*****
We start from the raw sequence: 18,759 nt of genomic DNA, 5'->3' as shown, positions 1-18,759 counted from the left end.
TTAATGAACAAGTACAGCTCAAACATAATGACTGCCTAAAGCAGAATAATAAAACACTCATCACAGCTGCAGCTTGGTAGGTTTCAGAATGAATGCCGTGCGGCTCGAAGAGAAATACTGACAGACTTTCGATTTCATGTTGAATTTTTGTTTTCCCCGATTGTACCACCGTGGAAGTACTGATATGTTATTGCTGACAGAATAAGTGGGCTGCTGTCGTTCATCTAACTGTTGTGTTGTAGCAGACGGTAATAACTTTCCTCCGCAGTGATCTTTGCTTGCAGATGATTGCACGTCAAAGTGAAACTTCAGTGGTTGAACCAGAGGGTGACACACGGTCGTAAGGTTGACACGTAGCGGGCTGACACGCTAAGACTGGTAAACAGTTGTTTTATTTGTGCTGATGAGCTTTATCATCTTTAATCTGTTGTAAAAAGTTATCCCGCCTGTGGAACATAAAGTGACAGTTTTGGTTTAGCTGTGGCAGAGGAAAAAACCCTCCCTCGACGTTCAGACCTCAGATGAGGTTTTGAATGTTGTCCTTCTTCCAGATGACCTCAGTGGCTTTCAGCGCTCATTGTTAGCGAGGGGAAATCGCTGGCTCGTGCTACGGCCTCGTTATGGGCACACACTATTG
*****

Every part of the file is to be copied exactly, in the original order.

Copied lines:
We start from the raw sequence: 18,759 nt of genomic DNA, 5'->3' as shown, positions 1-18,759 counted from the left end.
TTAATGAACAAGTACAGCTCAAACATAATGACTGCCTAAAGCAGAATAATAAAACACTCATCACAGCTGCAGCTTGGTAGGTTTCAGAATGAATGCCGTGCGGCTCGAAGAGAAATACTGACAGACTTTCGATTTCATGTTGAATTTTTGTTTTCCCCGATTGTACCACCGTGGAAGTACTGATATGTTATTGCTGACAGAATAAGTGGGCTGCTGTCGTTCATCTAACTGTTGTGTTGTAGCAGACGGTAATAACTTTCCTCCGCAGTGATCTTTGCTTGCAGATGATTGCACGTCAAAGTGAAACTTCAGTGGTTGAACCAGAGGGTGACACACGGTCGTAAGGTTGACACGTAGCGGGCTGACACGCTAAGACTGGTAAACAGTTGTTTTATTTGTGCTGATGAGCTTTATCATCTTTAATCTGTTGTAAAAAGTTATCCCGCCTGTGGAACATAAAGTGACAGTTTTGGTTTAGCTGTGGCAGAGGAAAAAACCCTCCCTCGACGTTCAGACCTCAGATGAGGTTTTGAATGTTGTCCTTCTTCCAGATGACCTCAGTGGCTTTCAGCGCTCATTGTTAGCGAGGGGAAATCGCTGGCTCGTGCTACGGCCTCGTTATGGGCACACACTATTG